Potter Road Elementary School principal Larry Wolpe says the last two weeks have been like one giant game of Tetris. For a brief moment, he thought he had every classroom covered. But that didn't last long.
"As I was walking down the hall, a [fourth grade] teacher stopped me, told me she didn't feel well," explained Wolpe. "I decided I would go into her class, and I would cover her."
It was a last minute decision, but necessary. There was no one else who could step in on a recent Tuesday afternoon while the teacher left to get a COVID test. Luckily, the students in this Framingham classroom were excited about the arrangement. Most of them cheered when Wolpe broke the news.
"The struggle is real and it continues."Larry Wolpe, principal
Wolpe, who used to be a teacher, had some muscle memory for how to manage a class. But he still had some learning to do that day, like how indoor recess worked, and how the students should line up to move from the music room to their regular classroom.
"Show me what it looks like, fourth graders," Wolpe said to the class. "Let's do it!"
Soon enough, he was back in the swing of things and starting the day’s planned lesson on how Native American people adapted when they migrated somewhere new. That theme of adaptation and flexibility resonated with him, especially now.
Wolpe says for the most part, that attitude has been helping him and his staff get through the surge. But some days, it’s hard to stay positive.
At 6:12 on Thursday morning, Wolpe got more bad news.
"Sure enough, that first call came in from my assistant principals saying, 'Hey, somebody's not coming in, so we're officially short handed,' " he said, sounding exhausted in a recent audio diary. "The struggle is real and it continues."
Scenes like this are playing out all over the state. According to the Massachusetts Department of Elementary and Secondary Education, more than 7,000 school staff and at least 40,000 students tested positive for COVID-19 between Jan. 6 and Jan. 13.
"It’s oddly kind of dystopian in the building," says Samantha Laney, a fifth grade teacher at the Holmes Innovation School in Boston. "The amount of people that are there is not a number that I would ever have predicted or imagined would even be possible to keep a school open with."
Many staff are out sick right now, Laney says, but so are students, which is another challenge to plan around.
"So if I have half of my students Monday through Wednesday, and then a new set of students comes in and other ones get sick, I now have to re-teach what we learned," she explained.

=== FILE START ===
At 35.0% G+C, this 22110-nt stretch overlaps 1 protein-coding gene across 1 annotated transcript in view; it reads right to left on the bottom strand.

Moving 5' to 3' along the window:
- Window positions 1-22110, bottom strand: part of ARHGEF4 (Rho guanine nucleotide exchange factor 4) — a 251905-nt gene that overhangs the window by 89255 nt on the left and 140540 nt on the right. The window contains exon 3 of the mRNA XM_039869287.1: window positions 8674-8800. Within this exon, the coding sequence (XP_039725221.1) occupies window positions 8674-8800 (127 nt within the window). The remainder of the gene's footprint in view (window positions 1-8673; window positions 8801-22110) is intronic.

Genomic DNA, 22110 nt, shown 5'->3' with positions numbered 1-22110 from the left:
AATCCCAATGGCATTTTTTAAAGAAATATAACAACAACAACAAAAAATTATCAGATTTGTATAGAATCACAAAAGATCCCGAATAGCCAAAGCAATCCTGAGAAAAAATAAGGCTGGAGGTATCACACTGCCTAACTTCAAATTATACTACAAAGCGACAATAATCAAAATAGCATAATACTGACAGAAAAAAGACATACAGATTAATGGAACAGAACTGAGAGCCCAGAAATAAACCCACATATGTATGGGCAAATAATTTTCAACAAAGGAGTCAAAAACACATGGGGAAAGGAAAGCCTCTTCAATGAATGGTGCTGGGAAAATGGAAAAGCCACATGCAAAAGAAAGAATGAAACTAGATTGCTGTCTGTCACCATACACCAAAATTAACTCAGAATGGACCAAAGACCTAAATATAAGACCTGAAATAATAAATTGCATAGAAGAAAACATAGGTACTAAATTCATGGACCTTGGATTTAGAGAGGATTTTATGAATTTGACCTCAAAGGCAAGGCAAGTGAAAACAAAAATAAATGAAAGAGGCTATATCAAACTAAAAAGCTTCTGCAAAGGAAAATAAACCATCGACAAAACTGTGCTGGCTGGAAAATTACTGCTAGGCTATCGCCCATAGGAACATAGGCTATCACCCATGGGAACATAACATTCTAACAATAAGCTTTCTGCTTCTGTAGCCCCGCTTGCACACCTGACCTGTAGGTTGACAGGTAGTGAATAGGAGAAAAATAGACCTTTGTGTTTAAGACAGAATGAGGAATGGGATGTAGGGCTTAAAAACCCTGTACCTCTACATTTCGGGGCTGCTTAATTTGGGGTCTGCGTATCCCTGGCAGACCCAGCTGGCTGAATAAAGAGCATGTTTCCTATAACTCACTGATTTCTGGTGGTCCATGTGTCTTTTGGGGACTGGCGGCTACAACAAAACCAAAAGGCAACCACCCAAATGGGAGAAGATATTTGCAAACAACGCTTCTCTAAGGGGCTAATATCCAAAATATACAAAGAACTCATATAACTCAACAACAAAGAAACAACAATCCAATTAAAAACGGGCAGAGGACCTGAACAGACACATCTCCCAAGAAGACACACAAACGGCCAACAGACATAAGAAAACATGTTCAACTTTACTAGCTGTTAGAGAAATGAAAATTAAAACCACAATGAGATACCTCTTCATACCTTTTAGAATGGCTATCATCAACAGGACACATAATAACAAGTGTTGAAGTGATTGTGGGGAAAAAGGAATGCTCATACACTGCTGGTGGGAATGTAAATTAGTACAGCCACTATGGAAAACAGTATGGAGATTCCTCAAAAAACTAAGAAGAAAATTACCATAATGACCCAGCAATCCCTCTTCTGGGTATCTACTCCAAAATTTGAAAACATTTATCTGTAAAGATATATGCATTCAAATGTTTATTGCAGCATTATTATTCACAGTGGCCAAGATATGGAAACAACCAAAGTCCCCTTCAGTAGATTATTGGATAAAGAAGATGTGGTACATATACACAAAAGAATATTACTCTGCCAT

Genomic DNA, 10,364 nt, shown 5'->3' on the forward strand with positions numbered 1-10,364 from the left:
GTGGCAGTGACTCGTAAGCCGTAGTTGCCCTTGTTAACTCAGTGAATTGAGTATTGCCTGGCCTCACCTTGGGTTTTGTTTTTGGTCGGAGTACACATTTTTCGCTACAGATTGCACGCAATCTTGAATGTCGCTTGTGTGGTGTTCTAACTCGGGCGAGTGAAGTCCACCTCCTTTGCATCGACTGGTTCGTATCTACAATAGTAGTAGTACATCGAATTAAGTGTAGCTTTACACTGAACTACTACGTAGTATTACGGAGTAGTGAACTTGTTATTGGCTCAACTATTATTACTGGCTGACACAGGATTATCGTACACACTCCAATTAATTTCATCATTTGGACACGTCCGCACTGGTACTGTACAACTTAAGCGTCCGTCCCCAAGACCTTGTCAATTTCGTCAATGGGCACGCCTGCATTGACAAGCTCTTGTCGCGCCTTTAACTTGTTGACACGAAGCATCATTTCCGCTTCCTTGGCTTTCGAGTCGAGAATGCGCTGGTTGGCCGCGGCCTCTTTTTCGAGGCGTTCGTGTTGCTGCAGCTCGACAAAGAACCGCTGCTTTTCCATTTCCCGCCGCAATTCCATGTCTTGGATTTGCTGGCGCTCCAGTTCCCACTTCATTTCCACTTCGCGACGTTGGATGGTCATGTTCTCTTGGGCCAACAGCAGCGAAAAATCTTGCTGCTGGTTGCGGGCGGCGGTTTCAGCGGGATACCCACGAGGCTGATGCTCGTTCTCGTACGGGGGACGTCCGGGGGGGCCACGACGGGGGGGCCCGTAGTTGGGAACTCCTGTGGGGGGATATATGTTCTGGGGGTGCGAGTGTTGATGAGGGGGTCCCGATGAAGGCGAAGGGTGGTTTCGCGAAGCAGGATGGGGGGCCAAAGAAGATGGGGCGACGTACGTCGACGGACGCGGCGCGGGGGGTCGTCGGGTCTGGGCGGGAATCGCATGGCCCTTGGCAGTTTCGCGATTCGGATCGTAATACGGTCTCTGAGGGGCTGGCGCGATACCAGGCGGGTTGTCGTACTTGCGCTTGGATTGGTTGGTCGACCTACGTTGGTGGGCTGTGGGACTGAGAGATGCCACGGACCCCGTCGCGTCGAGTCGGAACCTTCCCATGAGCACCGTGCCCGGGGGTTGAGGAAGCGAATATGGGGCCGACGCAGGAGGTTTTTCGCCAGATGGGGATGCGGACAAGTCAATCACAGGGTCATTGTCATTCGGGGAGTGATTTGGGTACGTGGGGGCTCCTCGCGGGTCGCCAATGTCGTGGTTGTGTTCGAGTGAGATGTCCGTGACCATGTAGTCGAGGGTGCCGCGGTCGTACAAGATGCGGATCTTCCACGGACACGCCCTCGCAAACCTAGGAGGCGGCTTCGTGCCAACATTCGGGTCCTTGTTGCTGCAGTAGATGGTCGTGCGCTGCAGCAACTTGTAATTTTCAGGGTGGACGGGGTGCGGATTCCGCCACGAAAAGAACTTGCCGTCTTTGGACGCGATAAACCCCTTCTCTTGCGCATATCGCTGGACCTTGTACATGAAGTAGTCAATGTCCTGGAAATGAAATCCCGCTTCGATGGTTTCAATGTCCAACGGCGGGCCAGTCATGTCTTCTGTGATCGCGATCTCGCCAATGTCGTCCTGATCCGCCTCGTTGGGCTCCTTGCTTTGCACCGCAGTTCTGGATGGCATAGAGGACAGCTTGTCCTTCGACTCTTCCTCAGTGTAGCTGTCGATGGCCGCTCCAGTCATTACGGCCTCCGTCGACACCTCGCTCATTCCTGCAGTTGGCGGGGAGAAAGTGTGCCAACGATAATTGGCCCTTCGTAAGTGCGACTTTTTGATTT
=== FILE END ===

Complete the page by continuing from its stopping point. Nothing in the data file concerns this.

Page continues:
And it's not simply a matter of re-teaching one or two lesson plans. Kids leave and return to her classroom on different days, so they miss different elements of the class. And some kids haven’t gotten sick at all, which means they are hearing the same things multiple times.
Fellow Boston teacher Caitlin Gaffny says she and many of her colleagues are feeling pretty burnt out right now.
"It’s been very difficult on everyone," said Gaffny.
Gaffny stresses that she wants to be in the classroom, but she wishes districts had more flexibility to go remote, especially in the middle of a surge like this.
"I cannot fathom why we invested millions of dollars in Chromebooks and online learning platforms, but that remote remains not an option for our students in this state," she said.
Right now, remote learning is largely off the table for districts. Under state policy, remote instruction, for the most part, does not count as an official school day. Senior associate education commissioner Russell Johnston recently told WBUR there aren’t any immediate plans to relax that rule.
"At this time we continue to believe that in-person learning is the most effective way for students to receive the supports that they need, to make the progress they need academically, and to have the social emotional support that they need," explained Johnston. "So that's really where our focus is at this time."
For now, educators say they'll keep on plugging and doing the best they can to fill the gaps.
"Special education teachers and English as a second language teachers and paraprofessionals have been pulled out to cover for classroom teachers," explained Potter Road Elementary School's Larry Wolpe. These measures are helping to keep the school open, but there's also a down side, because when classrooms have fewer adults, student learning can suffer.
Wolpe and these other educators say they’re at the point where the only real solution they can hope for is that the surge passes soon.
This segment aired on January 18, 2022.